Archives For wind chill

Here is a summary of the causes of the March 11 2013 “Channel Blizzard” which brought extra-ordinary “Spring” weather to SE England and the Channel Islands and N France. At RGS we had record low wind chill temperatures of -10°C at 9.30am, 36mph gusts and sub-zero temperatures all day.  Follow the numbers on the map to get a quick view of why it all happened!

1. Cold source region for Polar Air: the NE winds originated from the Polar regions with temperatures below -15°C and traveled across an extremely cold continent to reach the UK.

2. On their journey, the North Easterlies warmed a little over the North Sea (by now +4-5°C) which caused showers to form in unstable air (warming causes air to rise, clouds form and it snows). These showers formed lines called “snow streamers” which fed snow to the SE for most of the day and into Tuesday morning.

3. Much warmer SW winds at +10°C met the frigid cold Polar air mass somewhere over the Bay of Biscay but they didn’t mix well and they certainly didn’t get on!  In fact, the cold, dense polar air pushed the lighter, less dense tropical air right up off the ground, to over 4000m, where all the moisture condensed, formed cloud and snowed!  The high winds experienced across SE England were “squeezed” like toothpaste between the HIGH over Iceland the LOW over France (a high “pressure gradient”: look how close together the isobars are over SE England and the Channel!).

4. Next? Things will stay cold during mid-week as the UK remains firmly in Polar air and enjoys some dry weather courtesy of a HIGH over Iceland (unusual).  Clearer skies and frosts.  However, a Polar Low forming SE of Greenland at the moment is due to break through the Icelandic HIGH later in the week and bring unsettled conditions to the end of the week / weekend: as Polar air is still involved this may bring further snow and sleet.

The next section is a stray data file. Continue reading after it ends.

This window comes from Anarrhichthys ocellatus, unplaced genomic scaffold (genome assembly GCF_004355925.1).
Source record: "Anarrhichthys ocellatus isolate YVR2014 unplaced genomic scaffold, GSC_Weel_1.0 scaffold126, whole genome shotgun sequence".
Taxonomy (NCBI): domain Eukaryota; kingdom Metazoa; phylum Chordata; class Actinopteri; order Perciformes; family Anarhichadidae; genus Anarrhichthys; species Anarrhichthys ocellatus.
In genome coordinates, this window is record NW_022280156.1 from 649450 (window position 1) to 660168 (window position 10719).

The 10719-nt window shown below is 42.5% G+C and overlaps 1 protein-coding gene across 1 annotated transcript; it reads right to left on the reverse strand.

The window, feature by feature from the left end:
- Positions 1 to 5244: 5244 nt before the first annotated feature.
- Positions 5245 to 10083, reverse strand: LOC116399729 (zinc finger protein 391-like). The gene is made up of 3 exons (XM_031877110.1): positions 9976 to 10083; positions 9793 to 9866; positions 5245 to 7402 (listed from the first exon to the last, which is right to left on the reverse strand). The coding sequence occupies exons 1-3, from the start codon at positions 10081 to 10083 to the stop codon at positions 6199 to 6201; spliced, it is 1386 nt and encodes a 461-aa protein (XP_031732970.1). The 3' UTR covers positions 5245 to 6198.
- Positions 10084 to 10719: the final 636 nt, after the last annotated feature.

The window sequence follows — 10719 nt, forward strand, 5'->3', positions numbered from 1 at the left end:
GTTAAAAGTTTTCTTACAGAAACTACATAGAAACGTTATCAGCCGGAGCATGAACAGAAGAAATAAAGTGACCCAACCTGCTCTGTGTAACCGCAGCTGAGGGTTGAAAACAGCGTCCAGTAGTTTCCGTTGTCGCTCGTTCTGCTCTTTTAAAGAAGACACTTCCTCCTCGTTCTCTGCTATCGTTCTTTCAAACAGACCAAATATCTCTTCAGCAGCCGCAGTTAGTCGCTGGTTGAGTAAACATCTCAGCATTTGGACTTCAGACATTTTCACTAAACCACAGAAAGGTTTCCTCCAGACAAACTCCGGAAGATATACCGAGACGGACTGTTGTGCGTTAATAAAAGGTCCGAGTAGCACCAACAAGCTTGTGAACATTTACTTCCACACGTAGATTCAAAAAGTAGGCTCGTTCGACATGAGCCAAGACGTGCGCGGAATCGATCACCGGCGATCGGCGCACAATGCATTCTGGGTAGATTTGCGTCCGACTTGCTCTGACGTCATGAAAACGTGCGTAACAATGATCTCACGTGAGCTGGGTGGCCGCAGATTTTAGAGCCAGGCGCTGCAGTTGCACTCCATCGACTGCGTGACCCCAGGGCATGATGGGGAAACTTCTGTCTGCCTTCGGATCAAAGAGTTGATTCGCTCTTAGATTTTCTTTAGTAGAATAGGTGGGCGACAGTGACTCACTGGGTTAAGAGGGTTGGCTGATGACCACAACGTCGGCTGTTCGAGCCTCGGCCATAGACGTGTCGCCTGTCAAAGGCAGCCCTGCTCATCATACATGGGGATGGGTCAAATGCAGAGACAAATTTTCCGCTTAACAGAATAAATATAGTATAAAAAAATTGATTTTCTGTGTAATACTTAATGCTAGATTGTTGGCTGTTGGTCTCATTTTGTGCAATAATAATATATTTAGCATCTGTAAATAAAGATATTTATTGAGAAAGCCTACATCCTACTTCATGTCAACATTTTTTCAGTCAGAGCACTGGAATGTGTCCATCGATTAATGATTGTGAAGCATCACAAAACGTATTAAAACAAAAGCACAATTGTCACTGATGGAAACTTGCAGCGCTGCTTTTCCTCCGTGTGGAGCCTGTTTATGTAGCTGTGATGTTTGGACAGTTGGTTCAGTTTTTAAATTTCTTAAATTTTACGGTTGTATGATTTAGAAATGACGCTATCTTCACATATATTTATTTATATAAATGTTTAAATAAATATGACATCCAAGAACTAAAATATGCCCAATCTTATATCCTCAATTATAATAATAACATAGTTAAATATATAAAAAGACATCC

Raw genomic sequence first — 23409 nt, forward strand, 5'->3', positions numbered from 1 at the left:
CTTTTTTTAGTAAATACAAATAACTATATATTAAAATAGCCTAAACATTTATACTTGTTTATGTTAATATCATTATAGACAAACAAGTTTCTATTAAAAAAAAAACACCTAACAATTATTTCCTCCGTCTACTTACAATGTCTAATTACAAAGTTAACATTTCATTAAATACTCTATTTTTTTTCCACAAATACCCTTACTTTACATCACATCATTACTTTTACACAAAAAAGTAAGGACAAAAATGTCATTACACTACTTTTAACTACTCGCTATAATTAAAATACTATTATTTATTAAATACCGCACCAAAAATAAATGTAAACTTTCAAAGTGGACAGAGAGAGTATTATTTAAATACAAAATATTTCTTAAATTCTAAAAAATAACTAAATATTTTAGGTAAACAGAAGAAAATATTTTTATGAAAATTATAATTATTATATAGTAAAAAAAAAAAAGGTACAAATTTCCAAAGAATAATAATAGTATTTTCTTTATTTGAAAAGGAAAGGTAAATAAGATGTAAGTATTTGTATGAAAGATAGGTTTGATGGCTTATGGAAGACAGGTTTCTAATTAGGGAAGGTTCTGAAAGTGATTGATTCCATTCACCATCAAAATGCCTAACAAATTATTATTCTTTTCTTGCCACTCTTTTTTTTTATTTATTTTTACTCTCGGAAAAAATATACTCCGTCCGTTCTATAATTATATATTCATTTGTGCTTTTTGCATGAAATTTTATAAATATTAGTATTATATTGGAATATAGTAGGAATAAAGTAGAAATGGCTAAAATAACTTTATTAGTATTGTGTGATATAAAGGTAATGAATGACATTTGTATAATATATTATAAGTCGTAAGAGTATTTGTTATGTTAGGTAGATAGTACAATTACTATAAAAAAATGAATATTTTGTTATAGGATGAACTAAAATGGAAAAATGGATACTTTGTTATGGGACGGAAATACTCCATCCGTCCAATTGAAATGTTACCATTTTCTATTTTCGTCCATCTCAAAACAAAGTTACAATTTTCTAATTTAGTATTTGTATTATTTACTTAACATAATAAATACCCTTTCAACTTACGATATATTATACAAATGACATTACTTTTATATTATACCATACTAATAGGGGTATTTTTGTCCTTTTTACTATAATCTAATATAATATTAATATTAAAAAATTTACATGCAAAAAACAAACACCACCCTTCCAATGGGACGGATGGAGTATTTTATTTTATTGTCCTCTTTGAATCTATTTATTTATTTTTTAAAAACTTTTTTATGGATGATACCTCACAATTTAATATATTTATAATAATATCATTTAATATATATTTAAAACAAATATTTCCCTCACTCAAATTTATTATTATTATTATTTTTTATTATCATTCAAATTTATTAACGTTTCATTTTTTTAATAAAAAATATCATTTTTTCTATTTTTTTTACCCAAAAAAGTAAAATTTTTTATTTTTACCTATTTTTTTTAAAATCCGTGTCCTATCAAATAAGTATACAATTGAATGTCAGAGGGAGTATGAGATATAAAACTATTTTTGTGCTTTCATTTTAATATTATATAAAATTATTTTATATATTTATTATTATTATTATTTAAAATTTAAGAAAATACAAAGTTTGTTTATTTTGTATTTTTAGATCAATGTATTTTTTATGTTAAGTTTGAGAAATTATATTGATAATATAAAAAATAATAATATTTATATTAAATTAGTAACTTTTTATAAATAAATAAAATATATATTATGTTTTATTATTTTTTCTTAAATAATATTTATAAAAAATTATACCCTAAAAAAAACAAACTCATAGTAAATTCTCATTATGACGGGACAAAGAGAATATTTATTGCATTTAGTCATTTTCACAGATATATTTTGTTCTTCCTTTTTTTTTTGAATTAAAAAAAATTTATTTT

Greenwich Lightship is a UK Met Office weather station in the middle of the English Channel. 3 metre waves, 50mph winds, sow and 10 foot waves were recorded.  Unbelievably horrendous conditions which the Channel Islands experienced as a blizzard.

Watch the satellite animation below and spot the storm winding up in the Bay of Biscay before it hits the Channel and says “Hello” to France and the UK!


Sunday final analysis update: crossing the Channel Monday?…be warned of v cold blizzard conditions!  LOW centre set to track thru N France most likely bringing only light snow to Reigate Monday morning but increasing risk of significant accumulation later in the day and overnight into Tuesday.  Any shift further north in the fronts could bring heavy snow to S counties pm.  Latest hi-resolution NMM model (below) shows light snow showers all day but risk increasing to heavy snow pm extending into southern counties of England, reaching Reigate late pm or evening….; UKMet Office predicts the least snow of all the models.V V tricky forecast.

So: Reigate forecast for Monday-Tuesday: emphasis on bitterly COLD, snowy day with extreme wind chill for (any) time of year with a low risk of heavier snow later and overnight to Tuesday, especially for places further South. so…accumulations 0 – 10cm by Tuesday am.

sunday 06Z NMM model